The demand for electricity has increased rapidly in recent years. Due to the energy transition, companies and households are exchanging gas and coal for electricity. In addition, we are installing more and more solar panels to be able to supply electricity back to the power network.
Emergency building may not be connected to the power network
The current cables simply cannot handle that greater capacity, says spokesperson Eefje van Gorp of high-voltage grid operator Tennet. They notice this at primary school de Havenrakkers in Broek op Waterland, among others.
“The renovation of the school has been in the works for years,” says director Peter Bakker. “The renovation was already postponed once due to material shortages and then came corona. Now we thought we could finally start.” But at a meeting, the director was told they might have to wait another six years.
“The emergency building in which we would temporarily stay during the renovation could not be connected to the electricity network. As a director, of course, you never take that into account.”
The problems faced by primary schools can be found in more than one place. Grid operators such as Alliander have been indicating for some time that the network is in danger of becoming overloaded. The website of network operator Liander (part of Alliander) provides an overview of all places in their network that are currently overloaded.
In places like this, the high-voltage network cannot handle even more consumers. “That has to do with peak moments in energy, for example,” says spokesperson Daan Schut of Alliander. “When the sun shines, everyone supplies energy back to the network at the same time. That must be able to handle such a peak.”
This is not only the result of the energy transition. “It is a major change in our energy supply,” explains Schut.
Extra high voltage, extra cables
“In the old principle, it was centrally controlled with a number of large coal and gas plants. Now you are moving to a system in which much more energy is generated locally. That also requires something different from the cables that are now in place. cables are being extended.”
The same applies to high voltage cables. For example, Tennet is currently working on the construction of a large high-voltage substation near Wijk aan Zee. “The offshore wind farms can then be connected to this high-voltage station. That power can then be distributed further over the network,” says spokesman Van Gorp.
When the high-voltage station is ready and the wind farms are connected to it, it will be able to supply enough energy for about 2.1 million households. But that electricity does not just enter the living room of the users, says Van Gorp, and there is not suddenly more space on the grid.
“In our case too, all that extra power has to go through cables. So we will have to lay a lot of extra cables.” At the moment, however, it is going slowly. “There is plenty of construction going on, but it usually takes about six years before a permit is passed. Then there is a construction time of two years on top of that.”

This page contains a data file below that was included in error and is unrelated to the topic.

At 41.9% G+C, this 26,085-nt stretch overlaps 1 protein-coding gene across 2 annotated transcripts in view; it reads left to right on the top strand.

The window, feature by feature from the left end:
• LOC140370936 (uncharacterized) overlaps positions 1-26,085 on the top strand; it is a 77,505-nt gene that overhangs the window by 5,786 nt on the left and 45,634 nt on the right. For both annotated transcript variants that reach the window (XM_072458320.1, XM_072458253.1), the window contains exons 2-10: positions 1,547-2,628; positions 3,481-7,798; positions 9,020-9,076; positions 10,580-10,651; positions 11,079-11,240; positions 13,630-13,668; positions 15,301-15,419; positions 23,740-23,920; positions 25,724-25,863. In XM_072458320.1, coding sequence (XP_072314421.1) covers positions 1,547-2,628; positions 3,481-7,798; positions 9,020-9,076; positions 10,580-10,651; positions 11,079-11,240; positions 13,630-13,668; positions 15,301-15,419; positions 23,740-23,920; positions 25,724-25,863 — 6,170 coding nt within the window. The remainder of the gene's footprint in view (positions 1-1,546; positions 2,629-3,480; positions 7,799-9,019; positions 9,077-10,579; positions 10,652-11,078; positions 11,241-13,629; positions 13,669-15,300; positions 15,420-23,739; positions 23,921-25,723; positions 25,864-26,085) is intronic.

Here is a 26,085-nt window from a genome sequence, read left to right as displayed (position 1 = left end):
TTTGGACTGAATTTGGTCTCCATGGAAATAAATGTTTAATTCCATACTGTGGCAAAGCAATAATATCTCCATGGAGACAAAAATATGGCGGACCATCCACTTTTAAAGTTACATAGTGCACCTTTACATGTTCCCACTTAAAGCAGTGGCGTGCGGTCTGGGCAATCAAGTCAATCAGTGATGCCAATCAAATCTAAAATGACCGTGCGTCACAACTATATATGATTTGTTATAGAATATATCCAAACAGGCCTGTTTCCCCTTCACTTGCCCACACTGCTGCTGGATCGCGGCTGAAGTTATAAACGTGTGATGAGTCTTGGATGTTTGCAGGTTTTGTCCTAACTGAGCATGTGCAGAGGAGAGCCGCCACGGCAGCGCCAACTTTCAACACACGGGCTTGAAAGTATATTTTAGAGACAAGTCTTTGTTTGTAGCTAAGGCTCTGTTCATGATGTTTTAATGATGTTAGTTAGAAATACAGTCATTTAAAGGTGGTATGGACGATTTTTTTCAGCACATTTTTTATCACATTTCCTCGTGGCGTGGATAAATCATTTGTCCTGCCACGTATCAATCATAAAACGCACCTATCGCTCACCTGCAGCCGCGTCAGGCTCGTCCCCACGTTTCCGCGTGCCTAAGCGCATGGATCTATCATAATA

Faster permits and more staff
Tennet therefore wants the permit procedure to run better. It also needs to be made clearer where cables may be laid. “For example, a high-voltage cable may not be close to homes because of the electromagnetic field. Municipalities now often use land for new homes. So there can be no extra cable. While those new houses must be able to be connected to a power network again.”
In addition, more should be invested in technical training, especially in the MBO. Because just like many other technical sectors, Tennet also runs into a personnel shortage among technicians. But the grid operators are also looking for shorter-term solutions.
Not everything back on the power network
“We have to adjust our way of dealing with energy,” says Schut van Alliander. “Actually, when you have solar panels, it must be a reflex that you switch on the washing machine when the sun is shining. Then you immediately use that energy.”
According to Van Gorp of Tennet, batteries as storage can also be a solution. “We are in favor of making a battery mandatory at solar parks. But it can also help at home with people with solar panels. Then not everyone with solar panels has to return it to the electricity network, but it can be stored at home for when the sun does not shine. .”
Exactly the latter also plays a role at the primary school in Broek op Waterland. “According to Liander, a solution has now been found for the emergency building,” says a somewhat relieved school director. “But it is not yet entirely clear whether the new building can be connected to the electricity network. For example, we supply back with solar panels, it is still a bit questionable whether that is possible.”
And then the rest of the Netherlands
The rest of the Netherlands may just have to deal with the same as the school. According to Schut, this overload problem could last for years. “The crowds that are now in many places will be solved in six years, but new places will arise. I expect this to emerge in varying areas until 2030.”